In Schwab v. Crosby, No. 05-14253 (June 15, 2006), the Court denied habeas relief to a Florida inmate sentenced to death for a 1991 murder.
The Court rejected Schwab’s ineffective assistance of counsel claim based on the fact that his lawyer, a public defender, declined to cross-examine fellow lawyers from the public defender’s office who were called to the stand to testify about the chain of custody of an incriminating letter Schwab sent to the public defender’s office. The Court noted that no prejudice arose because the testimony was about uncontested aspects of the chain of custody.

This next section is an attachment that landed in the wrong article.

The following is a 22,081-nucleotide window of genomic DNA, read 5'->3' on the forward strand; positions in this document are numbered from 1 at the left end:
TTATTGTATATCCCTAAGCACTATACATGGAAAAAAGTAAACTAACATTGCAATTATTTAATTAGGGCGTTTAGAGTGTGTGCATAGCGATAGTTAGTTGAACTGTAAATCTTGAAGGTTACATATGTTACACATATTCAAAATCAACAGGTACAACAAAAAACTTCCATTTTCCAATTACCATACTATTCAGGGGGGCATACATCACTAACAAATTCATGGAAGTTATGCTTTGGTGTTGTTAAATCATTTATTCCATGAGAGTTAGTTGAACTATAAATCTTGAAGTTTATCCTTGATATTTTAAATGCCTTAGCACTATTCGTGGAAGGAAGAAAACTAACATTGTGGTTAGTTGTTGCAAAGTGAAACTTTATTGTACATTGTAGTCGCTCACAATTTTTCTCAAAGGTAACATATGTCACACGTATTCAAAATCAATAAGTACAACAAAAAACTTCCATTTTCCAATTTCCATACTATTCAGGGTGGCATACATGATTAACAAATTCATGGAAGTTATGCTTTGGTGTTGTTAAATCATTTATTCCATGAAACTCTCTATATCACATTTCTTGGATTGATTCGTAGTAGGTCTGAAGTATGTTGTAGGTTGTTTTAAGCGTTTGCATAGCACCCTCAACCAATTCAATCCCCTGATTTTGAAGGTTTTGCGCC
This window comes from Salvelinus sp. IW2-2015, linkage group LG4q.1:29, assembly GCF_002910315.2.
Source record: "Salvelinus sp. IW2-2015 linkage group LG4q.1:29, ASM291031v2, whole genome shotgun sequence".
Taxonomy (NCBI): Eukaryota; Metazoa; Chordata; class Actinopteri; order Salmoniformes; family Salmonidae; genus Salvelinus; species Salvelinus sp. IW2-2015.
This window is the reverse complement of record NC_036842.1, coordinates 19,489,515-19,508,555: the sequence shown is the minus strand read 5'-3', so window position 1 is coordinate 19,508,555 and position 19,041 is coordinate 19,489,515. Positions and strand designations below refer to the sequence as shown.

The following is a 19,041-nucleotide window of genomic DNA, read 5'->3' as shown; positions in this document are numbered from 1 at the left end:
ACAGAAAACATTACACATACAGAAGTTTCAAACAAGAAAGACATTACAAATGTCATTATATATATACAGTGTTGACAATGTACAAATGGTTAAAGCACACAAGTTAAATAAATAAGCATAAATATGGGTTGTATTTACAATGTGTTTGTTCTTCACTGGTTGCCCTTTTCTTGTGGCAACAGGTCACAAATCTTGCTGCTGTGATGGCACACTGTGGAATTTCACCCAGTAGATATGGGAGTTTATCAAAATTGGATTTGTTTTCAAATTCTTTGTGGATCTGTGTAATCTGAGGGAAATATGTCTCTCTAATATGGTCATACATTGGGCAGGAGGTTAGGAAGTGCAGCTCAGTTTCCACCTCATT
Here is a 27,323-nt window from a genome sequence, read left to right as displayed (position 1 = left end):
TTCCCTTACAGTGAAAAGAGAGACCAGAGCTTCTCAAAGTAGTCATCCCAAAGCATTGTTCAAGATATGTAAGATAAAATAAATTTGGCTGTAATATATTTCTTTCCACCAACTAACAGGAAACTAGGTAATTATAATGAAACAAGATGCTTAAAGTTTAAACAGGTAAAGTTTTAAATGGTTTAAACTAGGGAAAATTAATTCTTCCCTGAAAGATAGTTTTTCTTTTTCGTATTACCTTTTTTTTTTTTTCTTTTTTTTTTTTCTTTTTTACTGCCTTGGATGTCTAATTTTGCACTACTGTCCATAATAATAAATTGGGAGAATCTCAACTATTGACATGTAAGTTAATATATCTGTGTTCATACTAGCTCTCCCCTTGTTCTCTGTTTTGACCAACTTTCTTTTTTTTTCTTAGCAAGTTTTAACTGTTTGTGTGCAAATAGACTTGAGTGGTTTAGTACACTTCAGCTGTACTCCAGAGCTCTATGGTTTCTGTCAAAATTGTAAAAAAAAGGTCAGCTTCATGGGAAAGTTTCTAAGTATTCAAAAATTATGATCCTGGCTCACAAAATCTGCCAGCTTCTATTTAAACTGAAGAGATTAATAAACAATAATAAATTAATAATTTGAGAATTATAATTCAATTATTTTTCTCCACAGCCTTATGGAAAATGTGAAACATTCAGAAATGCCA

The Court also rejected the argument that Schwab’s counsel was presumptively prejudiced by the conflict of interest of the public defender’s office. The Court noted the deferrence provisions of AEDPA, as well as the Teague limitation on retroactivity of Supreme Court cases in habeas. The Court found that no Supreme Court had clearly held that prejudice would be presumed in Schwab’s case, that is, outside the multiple representation context, and therefore rejected the presumed prejudice argument.
The Court also found harmless any error in the Florida trial court’s description of the evidence in mitigation, noting that the "horrendous facts" of the case (the defendant sexually assaulted the victim before strangling him to death) indicated that any error was outweighed by the aggravating factors.